The association between the ingestion of tartrazine synthetic food coloring and behavioral change in children referred for assessment of hyperactivity was investigated at the Royal Children’s Hospital, University of Melbourne, Australia. Two hundred hyperactive children whose parents had noted changes in behavior with diet were included in a 6-week open trial of a diet free of synthetic colorings. The parents of 150 reported behavioral improvement with the diet, and deterioration when foods containing synthetic colorings were introduced. A 30-item inventory with 5 behavior clusters (irritability, sleeplessness, restlessness, aggression, and inattention) discriminated between dye ingestion and placebo. A double-blind, placebo-controlled, 21-day study of 34 reactive children, using each child as his or her own control, identified 24 atopic children as clear reactors to tartrazine at all six dose levels, between 1 and 50 mg. They were irritable and restless and had sleep disturbance. A dose response was obtained and the effect was prolonged with doses >10 mg. [1]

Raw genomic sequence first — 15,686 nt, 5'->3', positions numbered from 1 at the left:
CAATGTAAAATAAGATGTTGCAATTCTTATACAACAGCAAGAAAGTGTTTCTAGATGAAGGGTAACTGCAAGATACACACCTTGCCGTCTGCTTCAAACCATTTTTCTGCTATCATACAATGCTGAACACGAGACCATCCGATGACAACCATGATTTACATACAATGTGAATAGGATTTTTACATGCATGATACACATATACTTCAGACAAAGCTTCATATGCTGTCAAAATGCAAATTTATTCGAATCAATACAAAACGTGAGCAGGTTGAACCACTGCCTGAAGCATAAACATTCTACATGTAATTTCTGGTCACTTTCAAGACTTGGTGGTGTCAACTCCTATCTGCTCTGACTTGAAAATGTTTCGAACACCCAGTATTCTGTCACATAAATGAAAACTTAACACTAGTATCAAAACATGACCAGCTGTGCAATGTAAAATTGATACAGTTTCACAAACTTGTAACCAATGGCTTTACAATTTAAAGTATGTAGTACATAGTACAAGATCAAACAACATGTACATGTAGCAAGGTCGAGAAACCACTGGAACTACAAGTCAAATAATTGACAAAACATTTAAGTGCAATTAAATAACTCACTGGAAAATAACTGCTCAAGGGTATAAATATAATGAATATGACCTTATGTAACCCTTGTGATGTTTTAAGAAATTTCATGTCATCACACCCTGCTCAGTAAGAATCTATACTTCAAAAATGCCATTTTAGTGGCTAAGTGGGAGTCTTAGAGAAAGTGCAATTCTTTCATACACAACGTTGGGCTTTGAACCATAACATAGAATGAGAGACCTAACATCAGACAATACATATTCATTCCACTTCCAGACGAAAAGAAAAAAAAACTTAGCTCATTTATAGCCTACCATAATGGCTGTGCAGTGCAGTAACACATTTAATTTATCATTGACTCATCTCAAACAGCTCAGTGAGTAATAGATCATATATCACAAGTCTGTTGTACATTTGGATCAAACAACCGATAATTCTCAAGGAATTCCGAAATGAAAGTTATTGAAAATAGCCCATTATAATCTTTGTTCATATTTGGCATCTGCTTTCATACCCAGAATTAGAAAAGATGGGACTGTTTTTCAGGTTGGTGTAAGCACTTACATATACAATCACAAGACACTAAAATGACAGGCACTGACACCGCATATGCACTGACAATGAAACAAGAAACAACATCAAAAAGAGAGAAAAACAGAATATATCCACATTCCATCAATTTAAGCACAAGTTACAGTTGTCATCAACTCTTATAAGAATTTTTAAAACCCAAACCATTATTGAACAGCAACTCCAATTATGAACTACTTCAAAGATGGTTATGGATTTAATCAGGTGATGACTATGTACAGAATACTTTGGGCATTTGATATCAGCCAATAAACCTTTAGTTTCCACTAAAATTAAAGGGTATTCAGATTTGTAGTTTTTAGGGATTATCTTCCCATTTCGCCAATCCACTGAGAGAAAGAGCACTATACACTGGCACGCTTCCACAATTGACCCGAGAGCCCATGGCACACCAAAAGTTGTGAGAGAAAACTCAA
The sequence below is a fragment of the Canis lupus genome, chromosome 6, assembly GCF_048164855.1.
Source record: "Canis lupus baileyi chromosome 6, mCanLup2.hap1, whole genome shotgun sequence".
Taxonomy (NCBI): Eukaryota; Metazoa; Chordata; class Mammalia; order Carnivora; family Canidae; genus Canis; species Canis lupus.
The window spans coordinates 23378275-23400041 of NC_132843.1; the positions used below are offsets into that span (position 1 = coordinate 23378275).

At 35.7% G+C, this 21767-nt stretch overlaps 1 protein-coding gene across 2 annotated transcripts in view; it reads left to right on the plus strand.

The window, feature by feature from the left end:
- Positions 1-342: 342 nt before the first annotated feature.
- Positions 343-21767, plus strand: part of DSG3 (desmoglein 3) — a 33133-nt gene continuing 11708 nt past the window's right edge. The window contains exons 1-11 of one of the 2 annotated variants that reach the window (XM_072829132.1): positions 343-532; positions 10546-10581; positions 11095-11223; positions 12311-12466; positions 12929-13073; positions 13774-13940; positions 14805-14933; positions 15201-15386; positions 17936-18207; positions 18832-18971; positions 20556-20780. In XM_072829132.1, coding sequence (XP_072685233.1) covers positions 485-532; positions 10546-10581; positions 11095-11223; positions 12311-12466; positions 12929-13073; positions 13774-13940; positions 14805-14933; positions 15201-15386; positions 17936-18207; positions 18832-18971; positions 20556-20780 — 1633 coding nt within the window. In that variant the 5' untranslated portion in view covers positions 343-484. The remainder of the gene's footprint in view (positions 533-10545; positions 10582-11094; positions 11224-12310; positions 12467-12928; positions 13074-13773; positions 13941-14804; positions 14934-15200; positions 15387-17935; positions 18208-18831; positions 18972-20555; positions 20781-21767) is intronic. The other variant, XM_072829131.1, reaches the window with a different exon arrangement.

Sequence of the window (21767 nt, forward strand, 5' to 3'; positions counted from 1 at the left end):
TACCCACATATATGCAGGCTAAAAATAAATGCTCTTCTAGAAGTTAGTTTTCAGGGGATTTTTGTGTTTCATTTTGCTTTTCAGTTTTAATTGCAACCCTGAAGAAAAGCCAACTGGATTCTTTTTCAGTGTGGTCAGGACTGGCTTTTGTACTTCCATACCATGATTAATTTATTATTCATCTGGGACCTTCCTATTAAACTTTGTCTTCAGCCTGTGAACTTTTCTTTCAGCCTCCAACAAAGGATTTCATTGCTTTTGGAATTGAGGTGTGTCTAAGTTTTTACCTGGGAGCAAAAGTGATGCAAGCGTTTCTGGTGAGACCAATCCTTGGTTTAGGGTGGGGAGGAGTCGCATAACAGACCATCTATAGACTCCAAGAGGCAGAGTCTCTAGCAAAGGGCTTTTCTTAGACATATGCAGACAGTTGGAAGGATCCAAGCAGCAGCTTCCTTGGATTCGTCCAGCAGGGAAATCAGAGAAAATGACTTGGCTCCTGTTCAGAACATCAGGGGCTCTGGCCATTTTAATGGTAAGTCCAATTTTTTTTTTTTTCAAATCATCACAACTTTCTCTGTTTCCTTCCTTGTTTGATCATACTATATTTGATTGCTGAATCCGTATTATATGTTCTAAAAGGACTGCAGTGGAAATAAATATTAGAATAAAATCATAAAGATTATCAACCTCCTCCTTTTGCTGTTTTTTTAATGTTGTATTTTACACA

COMMENT. The authors appear to have demonstrated a relation between tartrazine ingestion and behavior in 24 atopic children,aged 2 to 14 years. Parents were found to be reliable observers and raters of their children’s behavior. The strict criteria of ADDH, and a score of >15 on the Conners Abbreviated Parent-Teacher Questionnaire, required for inclusion in many previous studies of diet and hyperactivity may have missed some reactors, accounting for inconclusive results. Further, the Conner’s scale places little emphasis on irritability and sleeplessness, symptoms that were prominent in the reactors in the University of Melbourne study. The number of reactors to tartrazine identified in this study contrasts markedly with those of previous studies, and may have been related to the method used for selection of subjects. In Australia, the Feingold hypothesis is still alive.